Arrow function return undefined results

I am trying to return the filtered result with the arrow function but it says no defined, Confused why is that? It says “diff” not defined why is that???

Your code so far

function diffArray(arr1, arr2) {
return [
…diff(arr1, arr2),
…diff(arr2, arr1)
]

const diff = (a, b)=>{
return a.filter(item => b.indexOf(item) === -1);
}
}

diffArray([1, 2, 3, 5], [1, 2, 3, 4, 5]);

===> “diff is not defined”

You define diff after the return statement. You need to define things before using them.
Also, anything after a return statement is like it doesn’t exist, as a return stops the function.

1 Like

Thanks but if I use regular function it returns the answer

function diffArray(arr1, arr2) {
return [
…diff(arr1, arr2),
…diff(arr2, arr1)
]

function diff(a, b) {
return a.filter(item => b.indexOf(item) === -1);
}
}

diffArray([1, 2, 3, 5], [1, 2, 3, 4, 5]);
[4]

it has to do with the way you used ....

i dont think you can use 2 of them inside the same array like that

1 Like

Thanks but if I use regular function it returns the answer

function diffArray(arr1, arr2) {
return [
…diff(arr1, arr2),
…diff(arr2, arr1)
]

function diff(a, b) {
return a.filter(item => b.indexOf(item) === -1);
}
}

diffArray([1, 2, 3, 5], [1, 2, 3, 4, 5]);
[4]

somewhere inside […diff(arr1, arr2), …diff(arr2, arr1)] is where youre problem is though

still working on narrowing it down. 1 sec

Arrow functions are not the same thing as functions invoked with function keyword with different syntax, they are just different things
If you want to use arrow function you need to define them before using them.


@alkapwn3d : don’t worry about keeping searching, it is one of the differences between arrow functions and usual functions

this still doesnt fix the issue

function diffArray(arr1, arr2) {
    return […diff(arr1, arr2), …diff(arr2, arr1)]

    function diff(a, b){// changed to es5 function
        return a.filter(item => b.indexOf(item) === -1);
    }
}

your diff function is returning empty array for me. console.log it to make sure its working properly

1 Like

You have copied the code of the OP, which was not correctly formatted, so you now have a “three dots” character, instead of the three dots of the spread operator.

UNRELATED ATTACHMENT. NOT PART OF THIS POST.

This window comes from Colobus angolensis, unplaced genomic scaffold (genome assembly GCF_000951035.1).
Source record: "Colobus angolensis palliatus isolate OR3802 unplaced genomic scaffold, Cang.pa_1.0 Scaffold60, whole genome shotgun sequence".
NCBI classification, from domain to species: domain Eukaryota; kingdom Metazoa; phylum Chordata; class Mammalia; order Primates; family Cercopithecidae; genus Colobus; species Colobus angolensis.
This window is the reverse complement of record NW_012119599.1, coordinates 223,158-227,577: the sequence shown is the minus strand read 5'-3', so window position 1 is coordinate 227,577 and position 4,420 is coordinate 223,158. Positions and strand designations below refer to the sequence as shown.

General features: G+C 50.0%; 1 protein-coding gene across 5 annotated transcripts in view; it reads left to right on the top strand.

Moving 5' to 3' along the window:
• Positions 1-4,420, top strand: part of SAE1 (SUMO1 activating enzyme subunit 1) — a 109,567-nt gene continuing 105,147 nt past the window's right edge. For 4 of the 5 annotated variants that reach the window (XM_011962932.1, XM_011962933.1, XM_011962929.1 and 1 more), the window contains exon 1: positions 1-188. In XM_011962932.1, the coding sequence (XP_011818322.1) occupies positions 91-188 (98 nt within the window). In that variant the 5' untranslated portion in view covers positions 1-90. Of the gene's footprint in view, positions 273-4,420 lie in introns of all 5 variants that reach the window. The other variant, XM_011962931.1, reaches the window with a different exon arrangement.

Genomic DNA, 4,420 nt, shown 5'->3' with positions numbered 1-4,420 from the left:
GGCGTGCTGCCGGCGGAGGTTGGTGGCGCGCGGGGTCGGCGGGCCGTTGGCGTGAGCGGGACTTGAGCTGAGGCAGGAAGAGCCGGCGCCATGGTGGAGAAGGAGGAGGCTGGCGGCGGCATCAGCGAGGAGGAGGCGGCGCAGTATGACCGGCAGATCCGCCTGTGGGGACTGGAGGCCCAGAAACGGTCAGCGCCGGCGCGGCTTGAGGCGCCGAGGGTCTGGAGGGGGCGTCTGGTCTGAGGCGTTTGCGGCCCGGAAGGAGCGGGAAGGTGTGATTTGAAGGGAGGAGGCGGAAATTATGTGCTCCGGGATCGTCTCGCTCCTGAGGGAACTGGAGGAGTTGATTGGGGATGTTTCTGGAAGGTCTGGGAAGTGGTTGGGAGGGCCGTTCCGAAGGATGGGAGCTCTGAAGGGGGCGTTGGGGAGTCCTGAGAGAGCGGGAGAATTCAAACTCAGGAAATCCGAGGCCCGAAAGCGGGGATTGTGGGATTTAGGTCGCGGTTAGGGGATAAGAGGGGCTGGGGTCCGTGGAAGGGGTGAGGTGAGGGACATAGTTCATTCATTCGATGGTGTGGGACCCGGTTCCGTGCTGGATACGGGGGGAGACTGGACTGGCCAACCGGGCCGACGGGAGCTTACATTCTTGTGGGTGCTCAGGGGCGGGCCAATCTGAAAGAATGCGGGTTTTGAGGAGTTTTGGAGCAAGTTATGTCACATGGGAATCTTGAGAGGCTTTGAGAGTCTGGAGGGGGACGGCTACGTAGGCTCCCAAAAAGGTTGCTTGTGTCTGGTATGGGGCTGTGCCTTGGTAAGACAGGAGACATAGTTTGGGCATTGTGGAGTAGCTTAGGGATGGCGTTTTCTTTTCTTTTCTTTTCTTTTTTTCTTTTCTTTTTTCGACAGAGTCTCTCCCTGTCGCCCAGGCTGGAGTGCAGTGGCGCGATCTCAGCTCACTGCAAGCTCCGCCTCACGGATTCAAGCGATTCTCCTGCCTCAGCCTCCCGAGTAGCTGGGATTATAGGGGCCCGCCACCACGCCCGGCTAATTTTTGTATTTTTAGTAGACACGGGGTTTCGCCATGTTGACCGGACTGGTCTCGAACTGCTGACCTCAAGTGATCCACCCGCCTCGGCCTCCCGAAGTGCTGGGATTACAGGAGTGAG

1 Like

Define your arrow function before you use it, and you are fine to go

1 Like

so yeah you cant use ... the way youre using it. it has to be in its own array

edit: nvm i was wrong. you can use it that way

also in your diff function === -1 returns an empty array, but !== - 1 returns the items that match.

i guess you just cant use spread on an empty array

i dont know if this is the best way to solve the question but it doesnt return diff not defined anymore

function diffArray(arr1, arr2) {
//return [[...diff(arr1, arr2)], [...diff(arr2, arr1)]]
return [...diff(arr1, arr2), ...diff(arr2, arr1)] // this works
}

// diff- returns arr of a items in b
const diff = (a, b) => {
    let result = a.filter(item => b.indexOf(item) !== -1);   
    return result;
}

console.log(diffArray([1, 2, 3, 5], [1, 2, 3, 4, 5]));
1 Like

i see what you mean about the … character

The challenge want you to returns an array with the items that don’t match (@maulikpkanani please always add a link to the challenge, better use the “Ask for help” button inside the challenge)
https://learn.freecodecamp.org/javascript-algorithms-and-data-structures/intermediate-algorithm-scripting/diff-two-arrays

In that way you are defining diff before using it, so it’s fine - the function in which it is used is called below

1 Like